From the Philip Glass Archive is a series of releases from Orange Mountain Music which seeks to document archival and unreleased material or reissue classic albums by Philip Glass. The current volume, the sixth, features a collaboration between Glass and African musician Foday Musa Suso from a score they both worked on in the 1990s. The work was incidental music to the play The Screens by Jean Genet and was directed by JoAnne Akalaitis. Glass described the collaboration as the closest thing he had come to at that point of a true collaboration with both artists contributing original pieces and both working on many in the score together. The Screens was originally released on Point Music in the late 1990s. Orange Mountain Music is also pleased to present this remastered version with the inclusion of two bonus tracks of Philip Glass and Foday Musa Suso LIVE, recorded in New York in 2009.
From the Philip Glass Archive – Vol. 2: Orchestral Music represents the second release in a series discs to be released on Orange Mountain Music from the vast archive of recordings made in the last 40 years of Philip Glass’ incredible recording career. These recordings span the entire range of Philip Glass’ compositional activities and will include music for film, theater, dance, and concert hall in a wide variety of scores including chamber music, solo instruments and orchestral works.
This volume focuses on love, one of Philip Glass’s most glorious themes. The timeless melancholy of his BAFTA award-winning music for The Hours forms an organic suite driven by the film’s three powerful characters, here complete with unpublished tracks. The breathtakingly energetic Modern Love Waltz expands the limits of minimalism by combining Glass’s style with Viennese dance tradition, while his transcription of Notes on a Scandal is a recording première. Steve Reich described the iconic Music in Fifths as being “like a freight train”. Recognized as a leading interpreter of Liszt’s music, Nicolas Horvath has in recent years become one of the most sought after pianists of his generation. Holder of a number of awards, including First Prize of the Scriabin and the Luigi Nono International Competitions, he frequently organizes events and concerts of unusual length, sometimes over twelve hours, such as Philip Glass’s complete piano music or Erik Satie’s Vexations, and composers from a number of countries have written for him. Nicolas Horvath is a Steinway artist.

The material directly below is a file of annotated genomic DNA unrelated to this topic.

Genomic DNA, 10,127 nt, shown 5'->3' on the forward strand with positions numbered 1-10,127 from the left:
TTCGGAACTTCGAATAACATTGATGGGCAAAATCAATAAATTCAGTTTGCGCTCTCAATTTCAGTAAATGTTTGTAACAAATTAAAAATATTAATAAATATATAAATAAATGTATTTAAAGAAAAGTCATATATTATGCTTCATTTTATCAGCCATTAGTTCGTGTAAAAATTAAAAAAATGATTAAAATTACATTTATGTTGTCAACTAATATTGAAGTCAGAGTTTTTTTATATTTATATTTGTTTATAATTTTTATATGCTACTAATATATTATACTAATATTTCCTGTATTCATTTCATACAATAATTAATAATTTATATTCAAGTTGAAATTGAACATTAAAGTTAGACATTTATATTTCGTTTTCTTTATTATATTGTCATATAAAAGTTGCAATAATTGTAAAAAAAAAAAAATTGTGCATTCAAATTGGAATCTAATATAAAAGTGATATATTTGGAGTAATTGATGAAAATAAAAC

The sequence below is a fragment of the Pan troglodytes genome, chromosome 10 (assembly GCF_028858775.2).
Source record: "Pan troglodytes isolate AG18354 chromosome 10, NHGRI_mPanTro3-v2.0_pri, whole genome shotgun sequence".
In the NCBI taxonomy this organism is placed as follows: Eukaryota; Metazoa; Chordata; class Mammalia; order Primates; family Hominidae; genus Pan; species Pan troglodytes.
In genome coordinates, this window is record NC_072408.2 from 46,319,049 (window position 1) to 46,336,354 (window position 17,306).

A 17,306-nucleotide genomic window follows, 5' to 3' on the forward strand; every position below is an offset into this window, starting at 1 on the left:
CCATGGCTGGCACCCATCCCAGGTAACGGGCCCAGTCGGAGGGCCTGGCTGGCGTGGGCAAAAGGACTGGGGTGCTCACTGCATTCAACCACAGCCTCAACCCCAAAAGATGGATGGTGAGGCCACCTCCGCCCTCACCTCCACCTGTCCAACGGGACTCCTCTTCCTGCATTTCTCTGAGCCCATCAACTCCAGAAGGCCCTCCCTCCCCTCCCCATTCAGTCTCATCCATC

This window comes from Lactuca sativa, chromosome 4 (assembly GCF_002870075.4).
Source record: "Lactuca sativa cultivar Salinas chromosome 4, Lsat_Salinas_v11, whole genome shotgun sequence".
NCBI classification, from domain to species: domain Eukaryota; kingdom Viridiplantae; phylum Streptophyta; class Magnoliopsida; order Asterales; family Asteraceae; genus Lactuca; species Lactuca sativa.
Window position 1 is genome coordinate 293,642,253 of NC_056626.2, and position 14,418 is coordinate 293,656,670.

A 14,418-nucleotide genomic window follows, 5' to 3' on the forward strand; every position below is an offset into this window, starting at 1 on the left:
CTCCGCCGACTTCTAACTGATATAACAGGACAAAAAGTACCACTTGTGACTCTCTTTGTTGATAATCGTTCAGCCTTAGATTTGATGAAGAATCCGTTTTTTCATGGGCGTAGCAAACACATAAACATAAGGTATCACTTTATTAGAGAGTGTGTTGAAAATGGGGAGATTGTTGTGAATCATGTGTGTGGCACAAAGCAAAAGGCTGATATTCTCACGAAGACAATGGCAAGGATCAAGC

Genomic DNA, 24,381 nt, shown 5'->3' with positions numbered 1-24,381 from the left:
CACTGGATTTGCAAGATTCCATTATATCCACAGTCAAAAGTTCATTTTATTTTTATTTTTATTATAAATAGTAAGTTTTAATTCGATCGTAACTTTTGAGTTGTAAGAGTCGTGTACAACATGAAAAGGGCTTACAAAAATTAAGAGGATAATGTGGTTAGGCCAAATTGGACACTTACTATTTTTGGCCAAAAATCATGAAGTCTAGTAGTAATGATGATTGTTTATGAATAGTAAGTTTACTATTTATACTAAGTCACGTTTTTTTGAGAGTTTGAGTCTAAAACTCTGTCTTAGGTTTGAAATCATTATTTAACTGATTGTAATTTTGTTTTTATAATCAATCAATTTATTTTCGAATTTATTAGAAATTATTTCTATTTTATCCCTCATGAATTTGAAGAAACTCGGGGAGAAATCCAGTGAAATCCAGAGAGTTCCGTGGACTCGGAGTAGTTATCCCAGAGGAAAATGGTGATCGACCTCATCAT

The music on this recital was specifically written or arranged for duo violinists Angela and Jennifer Chun. It highlights the personal and professional connections between Philip Glass and Nico Muhly, a longtime colleague and admirer of Glass's work. Glass's miniaturist works, Mad Rush and In the Summer House, create a maximum effect when paired with Muhly's minimalist Four Studies and Honest Music.
This program reverses time, revealing the Metamorphosis in Glass’s work from his 1980s film and theatre transcriptions, through The Olympian composed for the Los Angeles Olympiad, to rarities such as the dream-like Coda. The Trilogy Sonata highlights Glass’s renowned operas from the celebratory Akhnaten Dance to the stately Satyagraha and landmark Einstein on the Beach. The dazzling pulse-patterns of Two Pages make it a milestone of minimalism, while the Sonatina No. 2 is a pre-minimalist work composed when Glass was a student of Darius Milhaud at Juilliard.
Following the recent successful albums of his transcriptions of music by Philip Glass, pianist Michael Riesman presents a new album of solo transcriptions and arrangements from Philip Glass's opera Beauty and the Beast. In Glass's music, the power of the creative and the raw world of nature, represented respectively by Beauty and the Beast, finally emerges and allows the world of imagination to take flight.
Here are three 20th-century violin concertos written within a 30-year period in three totally different styles, played by a soloist equally at home in all of them. Bernstein's Serenade, the earliest and most accessible work, takes its inspiration from Plato's Symposium; its five movements, musical portraits of the banquet's guests, represent different aspects of love as well as running the gamut of Bernstein's contrasting compositional styles. Rorem's concerto sounds wonderful. Its six movements have titles corresponding to their forms or moods; their character ranges from fast, brilliant, explosive to slow, passionate, melodious. Philip Glass's concerto, despite its conventional three movements and tonal, consonant harmonies, is the most elusive. Written in the "minimalist" style, which for most ordinary listeners is an acquired taste, it is based on repetition of small running figures both for orchestra and soloist, occasionally interrupted by long, high, singing lines in the violin against or above the orchestra's pulsation.
The Photographer is a three-part mixed media performance accompanied by music (also sometimes referred to as a chamber opera) by composer Philip Glass. The libretto is based on the life and homicide trial of 19th-century American photographer Eadweard Muybridge. Commissioned by the Holland Festival, the opera was first performed in 1982 at the Royal Palace in Amsterdam.